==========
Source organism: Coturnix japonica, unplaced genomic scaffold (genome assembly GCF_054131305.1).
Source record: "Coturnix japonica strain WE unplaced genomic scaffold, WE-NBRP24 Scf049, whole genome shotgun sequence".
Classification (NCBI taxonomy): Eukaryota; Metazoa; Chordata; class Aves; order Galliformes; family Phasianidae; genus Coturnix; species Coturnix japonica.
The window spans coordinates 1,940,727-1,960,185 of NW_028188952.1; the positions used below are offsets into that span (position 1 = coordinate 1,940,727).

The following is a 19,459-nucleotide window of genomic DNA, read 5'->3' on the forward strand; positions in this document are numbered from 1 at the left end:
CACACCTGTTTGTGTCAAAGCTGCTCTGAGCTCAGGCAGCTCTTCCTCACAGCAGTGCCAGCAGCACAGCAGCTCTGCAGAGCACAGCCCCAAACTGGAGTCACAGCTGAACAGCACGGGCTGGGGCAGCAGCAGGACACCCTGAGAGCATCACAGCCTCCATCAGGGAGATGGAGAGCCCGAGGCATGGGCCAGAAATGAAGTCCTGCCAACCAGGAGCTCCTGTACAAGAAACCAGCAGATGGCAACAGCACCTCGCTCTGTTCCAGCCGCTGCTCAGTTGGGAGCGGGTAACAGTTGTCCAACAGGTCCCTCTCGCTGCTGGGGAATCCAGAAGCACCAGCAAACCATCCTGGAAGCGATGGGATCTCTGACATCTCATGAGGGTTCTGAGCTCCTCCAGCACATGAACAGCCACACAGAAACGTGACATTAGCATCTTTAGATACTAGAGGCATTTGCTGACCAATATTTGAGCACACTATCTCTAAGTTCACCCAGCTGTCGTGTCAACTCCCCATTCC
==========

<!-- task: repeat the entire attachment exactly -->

Source organism: Coturnix japonica, unplaced genomic scaffold (genome assembly GCF_054131305.1).
Source record: "Coturnix japonica strain WE unplaced genomic scaffold, WE-NBRP24 Scf049, whole genome shotgun sequence".
Classification (NCBI taxonomy): Eukaryota; Metazoa; Chordata; class Aves; order Galliformes; family Phasianidae; genus Coturnix; species Coturnix japonica.
The window spans coordinates 1,940,727-1,960,185 of NW_028188952.1; the positions used below are offsets into that span (position 1 = coordinate 1,940,727).

The following is a 19,459-nucleotide window of genomic DNA, read 5'->3' on the forward strand; positions in this document are numbered from 1 at the left end:
CACACCTGTTTGTGTCAAAGCTGCTCTGAGCTCAGGCAGCTCTTCCTCACAGCAGTGCCAGCAGCACAGCAGCTCTGCAGAGCACAGCCCCAAACTGGAGTCACAGCTGAACAGCACGGGCTGGGGCAGCAGCAGGACACCCTGAGAGCATCACAGCCTCCATCAGGGAGATGGAGAGCCCGAGGCATGGGCCAGAAATGAAGTCCTGCCAACCAGGAGCTCCTGTACAAGAAACCAGCAGATGGCAACAGCACCTCGCTCTGTTCCAGCCGCTGCTCAGTTGGGAGCGGGTAACAGTTGTCCAACAGGTCCCTCTCGCTGCTGGGGAATCCAGAAGCACCAGCAAACCATCCTGGAAGCGATGGGATCTCTGACATCTCATGAGGGTTCTGAGCTCCTCCAGCACATGAACAGCCACACAGAAACGTGACATTAGCATCTTTAGATACTAGAGGCATTTGCTGACCAATATTTGAGCACACTATCTCTAAGTTCACCCAGCTGTCGTGTCAACTCCCCATTCC